Misleading Food Labels
The people who process and market food products have mastered the art of the "sneaky sale." The food companies love phrases like "all natural" and, of course, "new and improved." The question is: just what to do those marketing words really mean?
Well, the folks at Thrillist recently published an article to explain exactly what all those marketing phrases really mean. After all, when you think about it, tar is "all natural" and you wouldn't eat tar.
The big buzz word is, of course, "healthy" and that can mean a lot of different things. Here are a few examples of advertising ploys and what they really mean when it comes to food.
A recent study found 90% of us are willing to pay more to eat healthy. But most of the labels on food that make them SEEM healthier are really just marketing nonsense.
1. You've, no doubt, heard advertising for a food that claims that the product is a "good source" for something. For example, you might encounter a food that is claimed to be a "good source" for protein. Well,that label just means that the product has some protein in it. It doesn't mean that you can get anywhere near your daily minimum requirement of protein from the product.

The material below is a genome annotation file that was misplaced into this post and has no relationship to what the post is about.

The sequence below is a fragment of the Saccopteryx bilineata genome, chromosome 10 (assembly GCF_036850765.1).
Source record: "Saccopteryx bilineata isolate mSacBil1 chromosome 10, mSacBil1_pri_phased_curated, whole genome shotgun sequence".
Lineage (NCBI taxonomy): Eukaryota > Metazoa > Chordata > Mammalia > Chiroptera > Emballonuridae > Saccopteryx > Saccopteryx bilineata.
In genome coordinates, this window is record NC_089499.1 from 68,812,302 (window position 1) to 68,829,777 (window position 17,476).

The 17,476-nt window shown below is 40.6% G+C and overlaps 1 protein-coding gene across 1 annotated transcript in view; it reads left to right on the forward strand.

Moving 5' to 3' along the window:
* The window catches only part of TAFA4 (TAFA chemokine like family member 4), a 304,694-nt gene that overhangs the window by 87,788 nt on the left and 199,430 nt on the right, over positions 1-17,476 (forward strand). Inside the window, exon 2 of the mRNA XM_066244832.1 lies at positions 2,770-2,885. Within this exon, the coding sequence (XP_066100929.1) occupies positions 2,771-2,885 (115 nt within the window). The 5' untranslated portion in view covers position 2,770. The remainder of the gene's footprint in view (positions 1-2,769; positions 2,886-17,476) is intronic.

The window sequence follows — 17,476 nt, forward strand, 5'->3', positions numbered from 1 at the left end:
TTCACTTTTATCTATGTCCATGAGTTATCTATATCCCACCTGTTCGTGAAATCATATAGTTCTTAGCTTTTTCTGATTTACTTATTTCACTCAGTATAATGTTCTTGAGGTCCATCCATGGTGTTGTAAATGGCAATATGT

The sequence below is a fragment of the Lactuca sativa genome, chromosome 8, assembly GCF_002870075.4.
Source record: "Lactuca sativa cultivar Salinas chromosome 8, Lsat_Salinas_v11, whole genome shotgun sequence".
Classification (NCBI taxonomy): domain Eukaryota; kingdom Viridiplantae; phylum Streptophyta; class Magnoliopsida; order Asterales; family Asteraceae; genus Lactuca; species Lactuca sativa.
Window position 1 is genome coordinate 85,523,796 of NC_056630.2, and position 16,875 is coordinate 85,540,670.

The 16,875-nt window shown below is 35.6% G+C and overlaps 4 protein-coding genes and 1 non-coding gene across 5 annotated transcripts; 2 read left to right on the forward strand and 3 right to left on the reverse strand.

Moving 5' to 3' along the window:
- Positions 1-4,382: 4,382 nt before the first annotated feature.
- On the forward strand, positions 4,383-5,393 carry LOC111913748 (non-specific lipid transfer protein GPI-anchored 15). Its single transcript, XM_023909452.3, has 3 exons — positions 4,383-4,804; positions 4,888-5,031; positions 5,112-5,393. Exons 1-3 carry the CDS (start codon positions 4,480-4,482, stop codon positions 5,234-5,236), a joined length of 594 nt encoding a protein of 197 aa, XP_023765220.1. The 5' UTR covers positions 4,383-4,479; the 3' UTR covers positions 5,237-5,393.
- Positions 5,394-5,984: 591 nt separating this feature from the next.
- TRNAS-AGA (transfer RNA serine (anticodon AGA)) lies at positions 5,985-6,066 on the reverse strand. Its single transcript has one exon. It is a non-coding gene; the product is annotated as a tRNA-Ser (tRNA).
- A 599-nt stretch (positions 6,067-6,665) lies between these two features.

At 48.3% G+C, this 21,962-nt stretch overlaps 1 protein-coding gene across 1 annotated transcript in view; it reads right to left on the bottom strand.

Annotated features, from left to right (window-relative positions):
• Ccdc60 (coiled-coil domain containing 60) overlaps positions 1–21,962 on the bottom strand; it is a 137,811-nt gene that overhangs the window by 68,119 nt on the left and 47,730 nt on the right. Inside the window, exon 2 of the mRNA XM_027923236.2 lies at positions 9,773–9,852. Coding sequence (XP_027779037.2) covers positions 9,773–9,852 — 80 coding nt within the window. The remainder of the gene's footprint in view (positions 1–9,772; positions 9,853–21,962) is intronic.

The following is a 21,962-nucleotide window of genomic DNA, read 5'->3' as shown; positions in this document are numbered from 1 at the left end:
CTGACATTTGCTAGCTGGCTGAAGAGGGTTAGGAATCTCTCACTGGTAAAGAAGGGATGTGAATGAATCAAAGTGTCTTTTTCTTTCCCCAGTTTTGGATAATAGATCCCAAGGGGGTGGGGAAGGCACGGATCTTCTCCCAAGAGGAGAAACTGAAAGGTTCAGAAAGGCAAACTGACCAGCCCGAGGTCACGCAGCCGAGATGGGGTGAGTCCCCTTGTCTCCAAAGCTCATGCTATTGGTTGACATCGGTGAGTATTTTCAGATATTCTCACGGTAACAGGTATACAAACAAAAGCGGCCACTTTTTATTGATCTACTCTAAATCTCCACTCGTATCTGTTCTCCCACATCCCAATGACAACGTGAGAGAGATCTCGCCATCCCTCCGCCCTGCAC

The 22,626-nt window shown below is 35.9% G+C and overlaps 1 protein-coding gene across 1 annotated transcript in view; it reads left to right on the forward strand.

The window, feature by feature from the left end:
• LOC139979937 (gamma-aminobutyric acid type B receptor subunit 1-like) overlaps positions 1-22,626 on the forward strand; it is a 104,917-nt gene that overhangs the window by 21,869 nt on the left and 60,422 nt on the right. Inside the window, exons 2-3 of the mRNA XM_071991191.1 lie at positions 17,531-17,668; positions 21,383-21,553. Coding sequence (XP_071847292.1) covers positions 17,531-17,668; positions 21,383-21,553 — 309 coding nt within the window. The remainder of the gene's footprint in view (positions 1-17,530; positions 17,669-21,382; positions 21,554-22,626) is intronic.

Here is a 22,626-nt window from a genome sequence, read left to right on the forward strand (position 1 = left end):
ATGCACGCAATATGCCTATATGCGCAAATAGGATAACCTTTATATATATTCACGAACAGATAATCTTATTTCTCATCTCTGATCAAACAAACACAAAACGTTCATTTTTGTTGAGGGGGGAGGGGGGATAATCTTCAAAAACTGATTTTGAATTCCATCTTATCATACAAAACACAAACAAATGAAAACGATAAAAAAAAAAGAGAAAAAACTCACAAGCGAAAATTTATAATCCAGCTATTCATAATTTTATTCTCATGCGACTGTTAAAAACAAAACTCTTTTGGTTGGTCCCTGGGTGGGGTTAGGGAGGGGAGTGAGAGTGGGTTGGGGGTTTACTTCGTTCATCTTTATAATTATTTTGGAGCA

2. How about food that are marketed as something that "may reduce your risk" of some malady? All I can say about that phrase is that, while it may...It also may not. They didn't say it would; they said it may. Sneaky, isn't it?
3. Let's take a look at "fat free." Now, in this case, "Fat free" probably does really mean just what it says. That's all well and good, but recent studies seem to indicate that a fat free diet may not be all it's cracked up to be. Not only that, but a lot of fat free foods have added sugar, and maybe even preservatives. Of course, they don't plaster that all over the box, now do they?
4. We've all been taught to think that if a loaf of bread is labeled as "whole grain" or "whole wheat" then it must be healthy. Well, not so fast. Just because that bread contains some grains that are "whole" grains, doesn't make it healthy. In fact, in many cases when a loaf of bread says "whole grain" it may still be mostly sugar with a little grain thrown in. Instead, look for bread labeled "100 percent whole grain". Subtle difference, but a big one.
If you'd like to read more about these misleading food claims, here is the link to the original article on Thrillist.